Why Census Race Is Struggling To Define Multicultural America

While multiculturalism continues to define America, census race categories are finding it more and more challenging to pinpoint a person’s origin or identity. As marketers, this kind of data has helped define patterns in behavior, but as multicultural Millennials grow their presence, will we be able to continue to rely on the same data?

Where are you from?

Having spent these past 10 formative years working on the multicultural side of marketing, I can honestly say hearing the question is equally as casual as inquiring what your peer is having for lunch that day. And if we are being honest, I think it’s fair to say the multicultural marketing gold rush that created the places we work at today can be traced back to that simple question; where are you from? Multicultural Marketing even has its very own Wikipedia page.

What are you?

‘Where you are from?’ became ‘what are you?’, and if what you are is not what everyone else is then you deserved your own marketing campaign. And along came separate strategies, research companies, unique media properties, dedicated agencies, marketing departments, consultants and question number 8 on the 2010 United States Census form. While I am referencing Hispanic Marketing specifically, I think the same applies to any group susceptible to categorization and with enough critical mass to matter on its own.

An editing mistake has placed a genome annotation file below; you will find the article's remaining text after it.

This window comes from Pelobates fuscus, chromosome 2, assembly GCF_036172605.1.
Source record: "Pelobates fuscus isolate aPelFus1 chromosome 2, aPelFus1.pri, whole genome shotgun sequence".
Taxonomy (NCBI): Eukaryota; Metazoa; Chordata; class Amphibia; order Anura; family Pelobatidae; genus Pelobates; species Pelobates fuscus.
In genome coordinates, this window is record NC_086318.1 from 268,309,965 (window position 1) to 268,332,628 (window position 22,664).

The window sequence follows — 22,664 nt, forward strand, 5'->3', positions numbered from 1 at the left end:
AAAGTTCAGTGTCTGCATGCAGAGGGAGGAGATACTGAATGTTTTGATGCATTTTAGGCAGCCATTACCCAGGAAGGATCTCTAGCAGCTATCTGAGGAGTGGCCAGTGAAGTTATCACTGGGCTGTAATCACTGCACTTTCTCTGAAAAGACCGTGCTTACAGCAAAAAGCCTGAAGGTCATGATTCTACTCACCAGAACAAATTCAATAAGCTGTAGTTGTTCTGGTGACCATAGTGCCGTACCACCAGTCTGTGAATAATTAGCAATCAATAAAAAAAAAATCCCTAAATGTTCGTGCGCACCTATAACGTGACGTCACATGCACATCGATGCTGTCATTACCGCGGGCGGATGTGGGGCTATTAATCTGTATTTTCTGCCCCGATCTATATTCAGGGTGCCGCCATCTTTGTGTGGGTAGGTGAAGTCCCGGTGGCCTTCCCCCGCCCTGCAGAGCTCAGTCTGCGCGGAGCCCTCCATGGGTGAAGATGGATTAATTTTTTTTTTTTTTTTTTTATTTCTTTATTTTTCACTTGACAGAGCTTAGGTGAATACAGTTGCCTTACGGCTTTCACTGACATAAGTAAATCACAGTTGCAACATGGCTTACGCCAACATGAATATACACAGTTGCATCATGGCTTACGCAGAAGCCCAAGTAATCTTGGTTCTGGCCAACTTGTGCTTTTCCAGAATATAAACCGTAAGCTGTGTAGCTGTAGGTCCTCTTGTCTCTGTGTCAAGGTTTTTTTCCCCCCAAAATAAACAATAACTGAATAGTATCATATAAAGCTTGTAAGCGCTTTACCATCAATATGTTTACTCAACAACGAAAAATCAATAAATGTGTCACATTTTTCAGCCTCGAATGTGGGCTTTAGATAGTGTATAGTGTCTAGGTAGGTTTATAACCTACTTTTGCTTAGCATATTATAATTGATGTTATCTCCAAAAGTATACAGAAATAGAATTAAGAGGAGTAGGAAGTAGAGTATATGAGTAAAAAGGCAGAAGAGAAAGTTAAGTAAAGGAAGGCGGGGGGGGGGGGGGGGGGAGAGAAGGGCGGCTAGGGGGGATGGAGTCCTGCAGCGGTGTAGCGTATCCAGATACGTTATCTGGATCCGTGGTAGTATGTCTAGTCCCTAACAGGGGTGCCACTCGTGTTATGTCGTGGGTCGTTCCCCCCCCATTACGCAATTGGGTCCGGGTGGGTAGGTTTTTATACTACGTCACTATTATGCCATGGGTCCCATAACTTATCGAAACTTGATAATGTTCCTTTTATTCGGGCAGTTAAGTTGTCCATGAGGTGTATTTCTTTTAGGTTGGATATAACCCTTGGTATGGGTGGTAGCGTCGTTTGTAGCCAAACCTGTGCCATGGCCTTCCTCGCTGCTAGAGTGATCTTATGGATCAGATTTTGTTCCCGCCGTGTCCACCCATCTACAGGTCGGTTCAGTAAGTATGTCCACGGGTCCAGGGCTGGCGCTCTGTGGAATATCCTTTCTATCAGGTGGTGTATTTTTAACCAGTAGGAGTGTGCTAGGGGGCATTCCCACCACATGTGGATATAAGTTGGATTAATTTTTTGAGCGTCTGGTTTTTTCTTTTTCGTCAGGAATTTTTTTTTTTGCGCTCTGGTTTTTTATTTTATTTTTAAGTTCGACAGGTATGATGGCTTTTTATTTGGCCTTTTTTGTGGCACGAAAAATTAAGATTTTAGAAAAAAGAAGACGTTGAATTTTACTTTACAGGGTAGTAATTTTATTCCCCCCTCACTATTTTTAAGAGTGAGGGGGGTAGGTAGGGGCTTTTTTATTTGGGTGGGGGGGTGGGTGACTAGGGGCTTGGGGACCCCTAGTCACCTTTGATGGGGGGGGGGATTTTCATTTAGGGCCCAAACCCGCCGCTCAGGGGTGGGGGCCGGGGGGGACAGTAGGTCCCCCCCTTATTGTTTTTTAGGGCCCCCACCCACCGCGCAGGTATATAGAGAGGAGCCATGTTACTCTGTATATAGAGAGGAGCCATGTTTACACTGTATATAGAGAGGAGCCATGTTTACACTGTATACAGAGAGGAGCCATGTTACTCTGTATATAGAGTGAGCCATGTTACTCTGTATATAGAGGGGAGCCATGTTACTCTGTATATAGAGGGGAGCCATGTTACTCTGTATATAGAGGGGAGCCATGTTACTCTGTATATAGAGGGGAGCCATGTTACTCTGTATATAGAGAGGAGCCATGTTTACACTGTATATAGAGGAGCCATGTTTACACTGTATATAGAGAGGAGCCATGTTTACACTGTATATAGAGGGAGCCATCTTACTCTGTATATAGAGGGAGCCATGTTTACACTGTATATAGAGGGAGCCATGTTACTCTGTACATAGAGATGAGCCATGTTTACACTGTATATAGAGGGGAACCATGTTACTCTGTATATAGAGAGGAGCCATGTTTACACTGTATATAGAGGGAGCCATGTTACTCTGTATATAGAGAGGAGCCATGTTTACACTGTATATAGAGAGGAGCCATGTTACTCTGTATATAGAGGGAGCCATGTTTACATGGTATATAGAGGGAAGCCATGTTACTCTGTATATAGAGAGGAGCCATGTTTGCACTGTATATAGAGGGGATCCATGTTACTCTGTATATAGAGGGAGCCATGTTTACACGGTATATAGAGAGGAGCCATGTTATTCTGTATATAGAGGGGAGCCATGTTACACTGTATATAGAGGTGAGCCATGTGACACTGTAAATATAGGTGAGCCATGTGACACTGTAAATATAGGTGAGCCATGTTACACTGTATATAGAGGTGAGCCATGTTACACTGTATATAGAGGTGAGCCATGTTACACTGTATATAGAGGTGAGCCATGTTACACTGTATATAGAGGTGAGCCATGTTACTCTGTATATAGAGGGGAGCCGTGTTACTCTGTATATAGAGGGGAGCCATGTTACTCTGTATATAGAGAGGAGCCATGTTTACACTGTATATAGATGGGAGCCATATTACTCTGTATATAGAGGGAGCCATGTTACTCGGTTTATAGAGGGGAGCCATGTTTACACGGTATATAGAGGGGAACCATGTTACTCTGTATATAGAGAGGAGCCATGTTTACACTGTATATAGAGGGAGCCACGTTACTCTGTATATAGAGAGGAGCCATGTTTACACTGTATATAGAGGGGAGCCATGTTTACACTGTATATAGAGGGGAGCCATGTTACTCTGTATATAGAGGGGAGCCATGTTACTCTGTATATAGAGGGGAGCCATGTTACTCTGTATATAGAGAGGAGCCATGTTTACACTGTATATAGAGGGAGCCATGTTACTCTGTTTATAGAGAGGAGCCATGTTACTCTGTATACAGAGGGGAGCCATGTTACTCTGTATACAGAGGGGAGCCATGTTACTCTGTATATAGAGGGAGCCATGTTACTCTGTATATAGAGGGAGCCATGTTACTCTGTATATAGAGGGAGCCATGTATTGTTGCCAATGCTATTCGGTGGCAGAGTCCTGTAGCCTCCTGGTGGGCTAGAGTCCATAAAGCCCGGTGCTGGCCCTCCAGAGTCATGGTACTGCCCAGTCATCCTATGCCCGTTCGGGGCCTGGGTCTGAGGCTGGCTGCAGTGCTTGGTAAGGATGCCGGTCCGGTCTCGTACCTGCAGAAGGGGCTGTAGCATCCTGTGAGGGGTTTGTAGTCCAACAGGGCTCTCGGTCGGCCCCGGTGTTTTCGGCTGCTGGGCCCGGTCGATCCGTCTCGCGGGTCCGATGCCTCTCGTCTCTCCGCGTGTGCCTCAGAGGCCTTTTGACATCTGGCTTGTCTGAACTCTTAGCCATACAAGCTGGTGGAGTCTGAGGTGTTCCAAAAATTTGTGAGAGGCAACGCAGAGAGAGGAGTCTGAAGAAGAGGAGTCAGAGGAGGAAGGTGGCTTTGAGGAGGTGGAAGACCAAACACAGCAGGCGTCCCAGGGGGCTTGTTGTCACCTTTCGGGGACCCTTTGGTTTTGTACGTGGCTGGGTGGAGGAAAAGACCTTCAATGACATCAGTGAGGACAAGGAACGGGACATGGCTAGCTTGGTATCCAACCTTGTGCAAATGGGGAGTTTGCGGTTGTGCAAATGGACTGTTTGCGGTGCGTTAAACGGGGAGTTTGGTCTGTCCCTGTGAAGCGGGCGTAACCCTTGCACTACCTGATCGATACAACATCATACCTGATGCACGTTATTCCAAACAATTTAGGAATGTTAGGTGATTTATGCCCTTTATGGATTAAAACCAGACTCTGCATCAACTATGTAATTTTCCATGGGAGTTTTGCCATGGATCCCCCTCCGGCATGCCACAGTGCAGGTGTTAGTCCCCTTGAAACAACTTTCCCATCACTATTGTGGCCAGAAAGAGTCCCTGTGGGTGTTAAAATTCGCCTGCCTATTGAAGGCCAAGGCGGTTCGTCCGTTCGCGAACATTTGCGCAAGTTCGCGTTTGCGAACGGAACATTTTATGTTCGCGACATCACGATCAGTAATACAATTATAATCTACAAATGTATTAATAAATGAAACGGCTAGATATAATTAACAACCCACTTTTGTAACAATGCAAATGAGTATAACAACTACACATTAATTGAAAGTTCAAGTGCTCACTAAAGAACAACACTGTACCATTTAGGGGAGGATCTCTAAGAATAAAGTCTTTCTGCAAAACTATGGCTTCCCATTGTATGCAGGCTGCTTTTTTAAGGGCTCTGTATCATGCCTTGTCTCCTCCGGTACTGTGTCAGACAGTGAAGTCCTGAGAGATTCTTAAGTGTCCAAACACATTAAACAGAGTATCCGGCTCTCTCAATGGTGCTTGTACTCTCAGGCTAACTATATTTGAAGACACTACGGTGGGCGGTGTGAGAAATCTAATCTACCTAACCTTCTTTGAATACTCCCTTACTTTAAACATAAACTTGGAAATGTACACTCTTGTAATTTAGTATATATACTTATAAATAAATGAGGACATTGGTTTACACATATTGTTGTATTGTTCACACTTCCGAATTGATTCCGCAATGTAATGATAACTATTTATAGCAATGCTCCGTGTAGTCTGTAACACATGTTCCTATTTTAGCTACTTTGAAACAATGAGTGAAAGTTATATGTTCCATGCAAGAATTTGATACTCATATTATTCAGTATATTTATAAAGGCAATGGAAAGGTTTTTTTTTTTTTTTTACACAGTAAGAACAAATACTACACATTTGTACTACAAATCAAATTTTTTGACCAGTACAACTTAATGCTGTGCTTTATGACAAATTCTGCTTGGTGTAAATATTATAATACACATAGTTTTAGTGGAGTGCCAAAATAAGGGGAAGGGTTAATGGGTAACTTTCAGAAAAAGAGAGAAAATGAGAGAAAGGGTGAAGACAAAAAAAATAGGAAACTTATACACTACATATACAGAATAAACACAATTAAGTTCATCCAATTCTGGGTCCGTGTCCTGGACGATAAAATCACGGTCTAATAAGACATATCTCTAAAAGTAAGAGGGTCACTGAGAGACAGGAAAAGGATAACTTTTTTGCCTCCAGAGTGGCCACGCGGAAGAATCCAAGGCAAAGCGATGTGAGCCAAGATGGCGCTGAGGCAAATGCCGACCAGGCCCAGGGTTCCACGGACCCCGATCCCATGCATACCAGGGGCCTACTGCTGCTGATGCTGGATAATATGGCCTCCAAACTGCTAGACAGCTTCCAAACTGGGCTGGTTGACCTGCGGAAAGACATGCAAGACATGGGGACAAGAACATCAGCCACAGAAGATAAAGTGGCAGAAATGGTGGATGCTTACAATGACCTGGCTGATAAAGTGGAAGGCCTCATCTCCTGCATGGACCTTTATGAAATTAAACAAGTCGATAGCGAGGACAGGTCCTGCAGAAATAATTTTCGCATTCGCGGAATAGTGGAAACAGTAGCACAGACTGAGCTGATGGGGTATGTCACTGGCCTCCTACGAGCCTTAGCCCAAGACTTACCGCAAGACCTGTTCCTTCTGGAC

2010 Census – Question #8

But back in 2010, question number 8 of the 2010 Census separated the Hispanic denomination from race for the first time. That year in the census race polls you could be Latino Samoan, Hispanic Japanese, Black Chicano, White Cuban or any of the many newly possible combinations; technically 56 possible choices.

Being Hispanic became as unique as being male or female—meaning it was not unique at all. And the preamble of multiculturalism played louder than ever. Here we are halfway through the decade and the vast majority of Hispanic marketing players have re-branded themselves under the multicultural label. And I think census race question #8 deserves a little credit.

American Born, Multicultural Raised

Say what you want about the Millennial rave of the 2000’s, one thing is true: while being one of the largest U.S. born generations, they are historically also the most diverse. Just among Hispanic Millennials, 60% are U.S. born; add the rise of LGBT acceptance; Asians and Hispanics leading the numbers for marriages outside of their ethnicity; and you got yourself an unprecedented convergence of “what are you?”

As more people continue to be born here, it’s hard to say how much longer the meaning of ‘where are you from?” will hold for marketers. And with ‘what are you?’ becoming borderline offensive these days in the census race categories, maybe it’s time to take a cue from Facebook and ask our increasingly powerful Multicultural Millennial: What’s on your mind?

See how Dieste Inc., a multicultural advertising agency located in Dallas, Texas, is observing behavior among the new generation of multicultural Americans by signing for our newsletter below!